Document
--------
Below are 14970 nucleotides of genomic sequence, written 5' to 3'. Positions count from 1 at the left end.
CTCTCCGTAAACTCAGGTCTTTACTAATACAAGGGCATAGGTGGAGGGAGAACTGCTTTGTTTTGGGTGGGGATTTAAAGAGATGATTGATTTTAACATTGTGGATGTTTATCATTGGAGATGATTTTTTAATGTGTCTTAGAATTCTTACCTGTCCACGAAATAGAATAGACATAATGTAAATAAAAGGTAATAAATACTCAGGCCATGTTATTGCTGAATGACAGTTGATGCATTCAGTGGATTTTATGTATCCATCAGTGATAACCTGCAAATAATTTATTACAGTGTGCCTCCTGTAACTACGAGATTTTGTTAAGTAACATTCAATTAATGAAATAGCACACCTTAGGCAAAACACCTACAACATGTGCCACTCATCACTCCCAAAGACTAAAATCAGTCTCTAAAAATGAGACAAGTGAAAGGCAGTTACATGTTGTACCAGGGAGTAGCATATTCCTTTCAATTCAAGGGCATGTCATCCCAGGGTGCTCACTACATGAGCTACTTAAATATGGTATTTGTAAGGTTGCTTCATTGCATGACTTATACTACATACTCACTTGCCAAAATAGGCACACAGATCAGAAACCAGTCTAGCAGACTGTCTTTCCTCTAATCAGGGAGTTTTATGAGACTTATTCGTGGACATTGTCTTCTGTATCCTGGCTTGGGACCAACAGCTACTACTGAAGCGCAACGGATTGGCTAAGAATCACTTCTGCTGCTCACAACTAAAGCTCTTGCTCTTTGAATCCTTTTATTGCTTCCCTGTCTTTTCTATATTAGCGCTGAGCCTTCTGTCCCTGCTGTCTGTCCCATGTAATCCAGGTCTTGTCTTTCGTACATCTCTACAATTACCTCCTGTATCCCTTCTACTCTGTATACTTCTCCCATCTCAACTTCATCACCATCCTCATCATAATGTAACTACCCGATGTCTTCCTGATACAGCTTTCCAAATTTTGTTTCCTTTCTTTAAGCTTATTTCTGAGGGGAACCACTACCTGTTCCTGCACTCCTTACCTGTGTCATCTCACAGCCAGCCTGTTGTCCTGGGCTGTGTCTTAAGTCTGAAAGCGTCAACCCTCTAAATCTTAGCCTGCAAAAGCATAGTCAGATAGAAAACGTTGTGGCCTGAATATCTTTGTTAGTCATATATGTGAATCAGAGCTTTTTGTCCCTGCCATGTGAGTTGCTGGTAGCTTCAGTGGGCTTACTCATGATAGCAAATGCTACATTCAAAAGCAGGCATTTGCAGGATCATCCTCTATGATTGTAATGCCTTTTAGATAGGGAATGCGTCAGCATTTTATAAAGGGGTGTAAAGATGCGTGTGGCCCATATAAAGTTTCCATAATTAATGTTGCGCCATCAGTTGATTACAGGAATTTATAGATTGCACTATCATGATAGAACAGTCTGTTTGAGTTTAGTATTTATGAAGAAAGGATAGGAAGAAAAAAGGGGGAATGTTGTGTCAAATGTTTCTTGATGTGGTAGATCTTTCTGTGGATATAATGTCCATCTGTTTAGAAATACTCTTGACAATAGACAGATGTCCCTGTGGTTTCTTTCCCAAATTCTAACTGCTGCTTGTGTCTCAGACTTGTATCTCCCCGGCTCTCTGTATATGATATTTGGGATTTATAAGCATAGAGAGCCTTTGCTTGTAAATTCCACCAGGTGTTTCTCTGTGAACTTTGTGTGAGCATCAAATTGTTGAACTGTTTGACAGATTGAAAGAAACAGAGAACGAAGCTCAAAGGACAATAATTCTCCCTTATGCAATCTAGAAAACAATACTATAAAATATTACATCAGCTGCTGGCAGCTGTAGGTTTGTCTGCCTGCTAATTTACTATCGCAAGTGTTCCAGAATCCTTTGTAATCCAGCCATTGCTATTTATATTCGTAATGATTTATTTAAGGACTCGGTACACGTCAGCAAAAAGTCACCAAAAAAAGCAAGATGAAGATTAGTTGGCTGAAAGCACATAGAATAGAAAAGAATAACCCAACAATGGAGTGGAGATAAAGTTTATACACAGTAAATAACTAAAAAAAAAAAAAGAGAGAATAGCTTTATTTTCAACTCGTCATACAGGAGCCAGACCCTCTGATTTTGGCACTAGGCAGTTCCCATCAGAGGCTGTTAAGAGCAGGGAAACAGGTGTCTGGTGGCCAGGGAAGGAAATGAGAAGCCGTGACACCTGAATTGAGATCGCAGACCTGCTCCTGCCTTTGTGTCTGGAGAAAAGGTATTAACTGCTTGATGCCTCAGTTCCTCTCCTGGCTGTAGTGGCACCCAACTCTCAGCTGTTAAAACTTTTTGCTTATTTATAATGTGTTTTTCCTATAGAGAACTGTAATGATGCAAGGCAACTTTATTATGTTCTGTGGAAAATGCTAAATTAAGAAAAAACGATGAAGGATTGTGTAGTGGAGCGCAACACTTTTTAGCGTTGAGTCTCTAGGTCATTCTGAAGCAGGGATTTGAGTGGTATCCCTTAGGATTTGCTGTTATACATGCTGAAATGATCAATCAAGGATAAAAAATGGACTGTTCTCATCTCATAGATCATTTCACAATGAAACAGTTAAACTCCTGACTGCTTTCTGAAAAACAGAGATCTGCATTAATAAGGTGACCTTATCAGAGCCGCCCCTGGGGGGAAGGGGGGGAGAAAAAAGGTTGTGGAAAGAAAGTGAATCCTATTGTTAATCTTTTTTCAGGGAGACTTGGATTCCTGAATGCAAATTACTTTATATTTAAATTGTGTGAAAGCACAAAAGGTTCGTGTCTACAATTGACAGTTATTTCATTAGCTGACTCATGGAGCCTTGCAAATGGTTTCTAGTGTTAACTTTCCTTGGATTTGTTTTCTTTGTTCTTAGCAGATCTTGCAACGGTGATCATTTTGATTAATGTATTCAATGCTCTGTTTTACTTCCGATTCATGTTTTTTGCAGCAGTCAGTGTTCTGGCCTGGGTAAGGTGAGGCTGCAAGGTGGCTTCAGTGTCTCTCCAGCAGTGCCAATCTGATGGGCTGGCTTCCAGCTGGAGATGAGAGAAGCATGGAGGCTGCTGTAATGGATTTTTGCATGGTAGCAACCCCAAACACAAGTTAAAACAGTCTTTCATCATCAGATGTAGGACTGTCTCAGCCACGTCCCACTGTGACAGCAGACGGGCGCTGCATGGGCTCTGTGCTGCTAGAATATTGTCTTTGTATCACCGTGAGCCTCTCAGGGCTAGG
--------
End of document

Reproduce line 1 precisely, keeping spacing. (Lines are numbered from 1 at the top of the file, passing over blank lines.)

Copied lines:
Below are 14970 nucleotides of genomic sequence, written 5' to 3'. Positions count from 1 at the left end.